oru.sePublikationer
Change search
CiteExportLink to record
Permanent link

Direct link
Cite
Citation style
  • apa
  • ieee
  • modern-language-association-8th-edition
  • vancouver
  • Other style
More styles
Language
  • de-DE
  • en-GB
  • en-US
  • fi-FI
  • nn-NO
  • nn-NB
  • sv-SE
  • Other locale
More languages
Output format
  • html
  • text
  • asciidoc
  • rtf
Mineralization of nitrogen from15N labelled fungi, soil microbial biomass and roots and its uptake by barley plants
Department of Microbiology, Swedish University of Agricultural Sciences, Uppsala, Sweden.
Department of Microbiology, Swedish University of Agricultural Sciences, Uppsala, Sweden.
1987 (English)In: Plant and Soil, ISSN 0032-079X, E-ISSN 1573-5036, Vol. 102, no 1, 71-78 p.Article in journal (Refereed) Published
Abstract [en]

The availability of nitrogen in15N labelled fungi, soil microbial biomass (Ca(15NO3)2 immobilized by addition of glucose), barley roots and Ca(NO3)2 to barley plants was investigated in a greenhouse experiment. Samples of above-ground plant biomass were taken five times during 76 days. During this time, and at the start of the experiment, the C and N contents of the soil microbial biomass were determined. Microbial biomass-C decreased during the first 41 days, and then increased back to pre-treatment levels. Only 2% of the total soil15N was found in the microbial biomass two days after additions of Ca(15NO3)2. At the final sampling 76 days later, 17% of the15N remaining in soil was found in the microbial biomass. In the other tratments, microbial biomass-N accounted for 20% of remaining soil15N in the one that had received fungi, 29% in the one with barley roots and 35% in the Ca(NO3)2 plus glucose treatment. At harvest, 38% of the soil15N at day 0 added as Ca(NO3)2-N, 29% of fungal-N, 10% of N immobilized in the soil microbial biomass and 7% of N in barley roots was recovered in the above-ground plant biomass.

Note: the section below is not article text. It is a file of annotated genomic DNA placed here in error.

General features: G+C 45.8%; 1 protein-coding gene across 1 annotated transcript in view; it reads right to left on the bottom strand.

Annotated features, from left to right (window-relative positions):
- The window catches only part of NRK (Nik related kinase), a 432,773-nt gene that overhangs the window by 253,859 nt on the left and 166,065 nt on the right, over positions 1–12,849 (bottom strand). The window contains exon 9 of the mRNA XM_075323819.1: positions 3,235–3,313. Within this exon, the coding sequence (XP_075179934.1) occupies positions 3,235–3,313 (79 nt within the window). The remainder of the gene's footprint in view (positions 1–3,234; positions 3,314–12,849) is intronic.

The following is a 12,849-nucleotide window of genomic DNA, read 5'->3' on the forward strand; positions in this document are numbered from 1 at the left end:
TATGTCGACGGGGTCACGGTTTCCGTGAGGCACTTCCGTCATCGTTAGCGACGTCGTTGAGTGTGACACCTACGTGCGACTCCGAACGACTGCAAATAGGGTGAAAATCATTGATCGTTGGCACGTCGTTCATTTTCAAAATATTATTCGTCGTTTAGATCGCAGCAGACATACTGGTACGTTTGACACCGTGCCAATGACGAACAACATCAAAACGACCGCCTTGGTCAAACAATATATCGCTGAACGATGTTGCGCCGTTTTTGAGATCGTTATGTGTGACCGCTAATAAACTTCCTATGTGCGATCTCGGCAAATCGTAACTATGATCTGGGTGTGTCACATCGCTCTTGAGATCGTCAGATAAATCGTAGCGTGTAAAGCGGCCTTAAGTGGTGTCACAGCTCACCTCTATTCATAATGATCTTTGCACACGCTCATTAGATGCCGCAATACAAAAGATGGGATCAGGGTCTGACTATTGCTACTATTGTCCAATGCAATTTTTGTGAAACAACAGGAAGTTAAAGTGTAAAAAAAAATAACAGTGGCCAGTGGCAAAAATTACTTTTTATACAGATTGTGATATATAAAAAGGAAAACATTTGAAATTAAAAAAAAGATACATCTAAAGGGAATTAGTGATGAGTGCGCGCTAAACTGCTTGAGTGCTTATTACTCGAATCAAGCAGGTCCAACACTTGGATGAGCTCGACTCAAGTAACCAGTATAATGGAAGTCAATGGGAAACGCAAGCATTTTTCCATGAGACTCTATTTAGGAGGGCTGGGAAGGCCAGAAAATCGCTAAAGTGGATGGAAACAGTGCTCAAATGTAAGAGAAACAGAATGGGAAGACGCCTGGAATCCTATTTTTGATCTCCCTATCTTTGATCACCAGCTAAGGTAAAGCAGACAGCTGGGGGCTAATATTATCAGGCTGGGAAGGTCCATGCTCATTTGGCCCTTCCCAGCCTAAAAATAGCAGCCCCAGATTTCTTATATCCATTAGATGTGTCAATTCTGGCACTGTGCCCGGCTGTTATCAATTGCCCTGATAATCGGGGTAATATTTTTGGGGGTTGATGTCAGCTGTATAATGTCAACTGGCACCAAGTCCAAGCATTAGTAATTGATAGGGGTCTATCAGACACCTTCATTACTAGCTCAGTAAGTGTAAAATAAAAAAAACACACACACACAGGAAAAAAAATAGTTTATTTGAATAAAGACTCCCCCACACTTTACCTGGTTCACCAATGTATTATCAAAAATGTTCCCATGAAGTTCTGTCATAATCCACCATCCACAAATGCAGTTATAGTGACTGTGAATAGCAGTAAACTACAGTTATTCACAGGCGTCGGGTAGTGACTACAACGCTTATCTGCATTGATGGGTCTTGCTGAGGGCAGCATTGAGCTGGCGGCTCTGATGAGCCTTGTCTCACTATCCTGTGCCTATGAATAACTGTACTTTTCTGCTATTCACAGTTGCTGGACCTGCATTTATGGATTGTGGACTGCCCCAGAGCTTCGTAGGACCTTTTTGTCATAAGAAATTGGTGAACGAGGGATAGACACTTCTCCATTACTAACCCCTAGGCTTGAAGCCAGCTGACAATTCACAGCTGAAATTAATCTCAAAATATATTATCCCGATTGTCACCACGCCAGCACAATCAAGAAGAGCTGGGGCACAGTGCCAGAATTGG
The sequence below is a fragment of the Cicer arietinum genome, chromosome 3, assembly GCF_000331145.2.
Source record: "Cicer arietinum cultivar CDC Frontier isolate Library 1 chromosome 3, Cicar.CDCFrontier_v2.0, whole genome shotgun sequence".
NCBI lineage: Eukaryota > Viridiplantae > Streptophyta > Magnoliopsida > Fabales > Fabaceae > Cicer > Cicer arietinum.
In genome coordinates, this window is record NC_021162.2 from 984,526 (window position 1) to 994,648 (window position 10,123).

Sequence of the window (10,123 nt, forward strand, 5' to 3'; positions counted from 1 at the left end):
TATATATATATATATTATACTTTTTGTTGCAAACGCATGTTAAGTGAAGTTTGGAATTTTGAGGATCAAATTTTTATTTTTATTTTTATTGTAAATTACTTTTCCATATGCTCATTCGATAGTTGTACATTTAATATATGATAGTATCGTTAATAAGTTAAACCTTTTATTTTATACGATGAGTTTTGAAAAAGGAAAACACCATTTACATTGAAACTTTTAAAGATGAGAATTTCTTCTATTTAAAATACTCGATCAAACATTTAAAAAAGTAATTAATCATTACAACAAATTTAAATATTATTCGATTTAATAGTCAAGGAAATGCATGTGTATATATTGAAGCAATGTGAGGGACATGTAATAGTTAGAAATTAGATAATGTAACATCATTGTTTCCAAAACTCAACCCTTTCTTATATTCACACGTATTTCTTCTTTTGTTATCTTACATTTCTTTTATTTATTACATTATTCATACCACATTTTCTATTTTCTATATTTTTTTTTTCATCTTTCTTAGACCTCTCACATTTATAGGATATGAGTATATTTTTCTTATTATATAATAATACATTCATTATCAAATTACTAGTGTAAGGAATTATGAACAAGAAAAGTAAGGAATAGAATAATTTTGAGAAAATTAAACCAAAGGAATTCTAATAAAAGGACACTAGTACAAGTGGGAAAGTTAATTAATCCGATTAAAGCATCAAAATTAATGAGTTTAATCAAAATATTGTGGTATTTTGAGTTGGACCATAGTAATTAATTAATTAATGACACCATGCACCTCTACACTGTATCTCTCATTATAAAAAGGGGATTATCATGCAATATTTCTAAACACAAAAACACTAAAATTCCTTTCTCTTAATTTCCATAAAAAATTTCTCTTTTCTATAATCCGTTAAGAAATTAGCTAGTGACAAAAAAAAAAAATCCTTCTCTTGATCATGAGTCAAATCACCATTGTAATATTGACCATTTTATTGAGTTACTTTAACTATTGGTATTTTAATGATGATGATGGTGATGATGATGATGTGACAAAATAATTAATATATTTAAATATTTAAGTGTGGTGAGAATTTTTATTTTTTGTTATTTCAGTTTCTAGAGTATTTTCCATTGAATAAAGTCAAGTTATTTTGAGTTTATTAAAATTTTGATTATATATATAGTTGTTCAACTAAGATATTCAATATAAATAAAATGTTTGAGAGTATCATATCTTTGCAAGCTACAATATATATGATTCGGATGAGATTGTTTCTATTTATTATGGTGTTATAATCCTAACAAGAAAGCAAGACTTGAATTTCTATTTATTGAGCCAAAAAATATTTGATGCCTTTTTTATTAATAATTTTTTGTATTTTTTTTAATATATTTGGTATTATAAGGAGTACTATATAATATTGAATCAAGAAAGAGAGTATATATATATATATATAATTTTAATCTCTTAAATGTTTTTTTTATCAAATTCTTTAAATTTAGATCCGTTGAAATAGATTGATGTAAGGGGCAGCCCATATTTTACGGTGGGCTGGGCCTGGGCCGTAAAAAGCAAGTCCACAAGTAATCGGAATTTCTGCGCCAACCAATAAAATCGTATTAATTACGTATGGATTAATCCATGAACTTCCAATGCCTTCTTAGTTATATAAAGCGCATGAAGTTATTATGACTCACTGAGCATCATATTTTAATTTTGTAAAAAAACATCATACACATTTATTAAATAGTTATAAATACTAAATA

It can be concluded that nitrogen in the native soil biomass is resistant to mineralization and plant uptake. The use of laboratory grown organisms for mineralization studies will overestimate the plant availability of nitrogen in soil microorganisms.

Place, publisher, year, edition, pages
Dordrecht, Netherlands: Kluwer Academic Publishers, 1987. Vol. 102, no 1, 71-78 p.
Keyword [en]
barley; chloroform fumigation; fungi; 15N-nitrate; microbial biomass N; mineralization; roots
National Category
Soil Science Agricultural Science
Identifiers
URN: urn:nbn:se:oru:diva-52233DOI: 10.1007/BF02370903ISI: A1987J629700012Scopus ID: 2-s2.0-0009715820OAI: oai:DiVA.org:oru-52233DiVA: diva2:971168
Available from: 2016-09-15 Created: 2016-09-15 Last updated: 2017-10-17Bibliographically approved

Open Access in DiVA

No full text

Other links

Publisher's full textScopus

Search in DiVA

By author/editor
Schnürer, Johan
In the same journal
Plant and Soil
Soil ScienceAgricultural Science

Search outside of DiVA

GoogleGoogle Scholar

Altmetric score

Total: 146 hits
CiteExportLink to record
Permanent link

Direct link
Cite
Citation style
  • apa
  • ieee
  • modern-language-association-8th-edition
  • vancouver
  • Other style
More styles
Language
  • de-DE
  • en-GB
  • en-US
  • fi-FI
  • nn-NO
  • nn-NB
  • sv-SE
  • Other locale
More languages
Output format
  • html
  • text
  • asciidoc
  • rtf